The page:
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When it comes to recording high-quality audio, you might be looking for a microphone that will give you the best bang for your buck.
There are so many different microphones on the market today, and finding one that is both affordable and good quality can be challenging. That’s why we decided to compare two of Rode’s most popular microphones from the Videomic line – VideoMicro vs VideoMic Go.
The comparison will help you make the right choice between these two models so that you can buy the best video microphone that fits your needs.
The Rode VideoMicro’s body is made from aluminum, giving it a high level of RF rejection. In addition, it has an anti-glare black coating finish and provides good isolation against Electro-Magnetic Interference (EMI).
The VideoMicro comes with a Rycote Lyre shock mount. It is durable and more effective at minimizing unwanted vibrations than traditional elastic suspensions. In addition, the hard-wearing thermoplastic will never sag or snap due to its durability to maintain effectiveness throughout your shoot.
On the other hand, the VideoMic Go is made from a reinforced ABS construction. The integrated Rycote® Lyre® shock mount isolates your microphone from bumps and vibrations that could otherwise interfere with sound quality. In addition, this hard-wearing thermoplastic construction provides superior acoustic suspension, which provides good protection against wearing out or sagging.
The Rode VideoMicro is a lightweight, compact microphone that won’t get in your way. It’s only 21mm wide and 80mm long, so it can easily sit on top of any camera without looking too big or bulky while still giving you clear vocals for recording videos from all angles. The best part – it only weighs 42 grams.
The VideoMic Go is bigger and heavier than the VideoMicro. It measures 79mm tall, 73mm wide, 167mm long. It has an integrated cold-shoe mount that’s good for a camera or mic if you want to go smartphone crazy with this device. The weight comes in at about 73 grams but still leaves room as far as portability goes.
The frequency response of the Rode VideoMicro goes from 100 Hz to 20 kHz. It has a good range and better sensitivity, making it more effective at capturing clearer audio details than other mics with less reach for treble frequencies or lower responsiveness in general sound levels.
On the other hand, the Rode VideoMic Go frequency response ranges from 100 Hz to 16 kHz. The upper range is lower than that of the VideoMicro, but it pretty much serves the purpose.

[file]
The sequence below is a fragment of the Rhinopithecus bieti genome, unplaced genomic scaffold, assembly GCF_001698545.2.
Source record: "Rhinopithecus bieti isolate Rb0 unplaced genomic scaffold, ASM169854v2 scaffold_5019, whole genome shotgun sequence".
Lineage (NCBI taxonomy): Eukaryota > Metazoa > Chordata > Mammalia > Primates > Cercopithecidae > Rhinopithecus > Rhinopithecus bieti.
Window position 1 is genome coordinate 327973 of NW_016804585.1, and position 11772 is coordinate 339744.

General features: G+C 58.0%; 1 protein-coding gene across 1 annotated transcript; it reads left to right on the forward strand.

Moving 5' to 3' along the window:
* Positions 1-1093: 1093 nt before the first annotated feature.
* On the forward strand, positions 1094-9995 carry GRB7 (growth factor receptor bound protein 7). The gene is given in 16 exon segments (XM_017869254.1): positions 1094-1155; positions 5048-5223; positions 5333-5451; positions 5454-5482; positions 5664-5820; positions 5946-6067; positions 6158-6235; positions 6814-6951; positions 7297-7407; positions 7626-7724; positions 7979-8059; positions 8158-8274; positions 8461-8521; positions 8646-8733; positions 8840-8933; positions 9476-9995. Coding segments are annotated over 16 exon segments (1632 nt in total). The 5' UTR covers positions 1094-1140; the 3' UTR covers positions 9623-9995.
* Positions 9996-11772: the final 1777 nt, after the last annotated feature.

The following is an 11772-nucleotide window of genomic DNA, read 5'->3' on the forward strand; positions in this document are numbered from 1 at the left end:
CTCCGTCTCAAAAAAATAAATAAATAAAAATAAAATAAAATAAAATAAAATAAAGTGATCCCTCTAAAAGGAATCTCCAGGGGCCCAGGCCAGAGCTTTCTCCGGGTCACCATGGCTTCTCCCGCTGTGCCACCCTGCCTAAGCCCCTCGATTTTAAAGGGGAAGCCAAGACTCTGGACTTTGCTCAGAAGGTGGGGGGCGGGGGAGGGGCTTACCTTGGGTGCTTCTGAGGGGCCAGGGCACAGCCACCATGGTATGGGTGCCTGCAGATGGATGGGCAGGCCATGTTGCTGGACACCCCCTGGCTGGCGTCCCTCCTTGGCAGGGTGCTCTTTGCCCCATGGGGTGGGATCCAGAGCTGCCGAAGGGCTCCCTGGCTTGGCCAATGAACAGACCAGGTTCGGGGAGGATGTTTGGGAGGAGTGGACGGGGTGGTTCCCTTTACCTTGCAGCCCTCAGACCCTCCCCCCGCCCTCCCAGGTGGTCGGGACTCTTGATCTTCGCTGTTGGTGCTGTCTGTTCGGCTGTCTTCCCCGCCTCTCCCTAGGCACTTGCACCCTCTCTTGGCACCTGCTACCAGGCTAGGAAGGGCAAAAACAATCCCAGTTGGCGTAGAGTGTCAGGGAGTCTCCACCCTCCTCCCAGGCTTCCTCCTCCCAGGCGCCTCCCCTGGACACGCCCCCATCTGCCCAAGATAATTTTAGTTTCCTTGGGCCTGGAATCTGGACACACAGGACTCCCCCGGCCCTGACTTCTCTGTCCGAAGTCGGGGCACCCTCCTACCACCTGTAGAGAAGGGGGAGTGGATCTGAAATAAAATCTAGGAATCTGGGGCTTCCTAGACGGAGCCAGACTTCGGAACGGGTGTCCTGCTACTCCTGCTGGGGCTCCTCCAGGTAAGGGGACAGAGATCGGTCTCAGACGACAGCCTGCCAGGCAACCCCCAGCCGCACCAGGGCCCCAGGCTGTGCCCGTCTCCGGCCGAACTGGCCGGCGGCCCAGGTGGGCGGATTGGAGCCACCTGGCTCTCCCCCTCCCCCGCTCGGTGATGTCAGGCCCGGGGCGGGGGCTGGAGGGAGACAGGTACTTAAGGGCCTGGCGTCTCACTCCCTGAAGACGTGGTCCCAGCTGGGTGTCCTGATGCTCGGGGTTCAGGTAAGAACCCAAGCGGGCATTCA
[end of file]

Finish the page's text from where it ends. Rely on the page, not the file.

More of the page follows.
The Rode VideoMicro has a Cardioid or unidirectional polar pattern. This means it can only catch the audio from one direction and reduces noise from all other directions by capturing your voice clearly with no interference whatsoever.
On the other hand, The Rode VideoMic Go has a Supercardioid polar pattern. The Supercardioid mics are more focused than normal cardioid mics. As a result, they only pick up what is in front and reject sounds from behind them. This makes the VideoMic GO an excellent choice if you’re trying to record an interview with several people on camera at once because it will reduce the amount of time spent editing out ambient noises.
The Rode VideoMicro has an excellent sensitivity of -33 dB. It is what makes the mic worth mentioning. At -33dB, this mic can be classified into some of the most active microphones on offer today with its ability to capture sounds no matter how low or quiet you speak.
The Rode VideoMicro offers a sensitivity rating of -35 dB. This is slightly lower than its sibling, but the difference is no deal-breaker.
A high-sensitivity microphone will pick up more of the signal than a low-sensitivity one. This means that with a high-sensitivity mic, your recordings will sound better and louder.
The VideoMicro has amazing maximum SPL handling and lower self-noise levels. It can withstand sounds up to 140 dB, which is impressive for such a compact mic! Moreover, it has only 20 dBA of self-noise, making your recording easier as there’s less interference from other noises like wind or traffic to get good clarity with ease.
The Rode Videomic Go has a maximum SPL handling of 120 dB, lower than the VideoMicro. Moreover, its self-noise level is 34 dBA which negatively impacts the sound clarity. You may use a denoiser to overcome this problem, but again, this is a hassle not to be accepted gladly.
Both VideoMicro and VideoMic GO are user-friendly – you can plug them in, set up, and forget. They do not require a battery. In addition, these mics don’t have any control either. So, there are no worries about running out of juice or having dead batteries when recording audio for your project.
The Rode VideoMicro costs around $60, while the VideoMic Go costs around $100. However, although the VideoMicro is cheaper than the VideoMic Go, it still provides some better benefits than the VideoMic Go.
|Rode VideoMicro||VideoMic Go|
|Type||Condenser Shotgun||Condenser Shotgun|
|Form Factor||Stand/Boom Mount||Stand/Boom Mount|
|Operating Principle||Pressure Gradient||Line Gradient|
|Frequency Range||100 Hz to 20 kHz||100 Hz to 16 kHz|
|Maximum SPL||140 dB SPL||120 dB SPL|
|Sensitivity||-33 dBV/Pa at 1 kHz||-35 dBV/Pa at 1 kHz|
|Equivalent Noise Level||20 dB||34 dB|
|Dimensions (L x W x H)||21mm x 21mm x 80mm||79mm x 73mm x 167mm|
|Weight||42 gm||73 gm|
|Output Connectors||3.5 mm TRS||3.5 mm TRS|
|Price||Check here||Check here|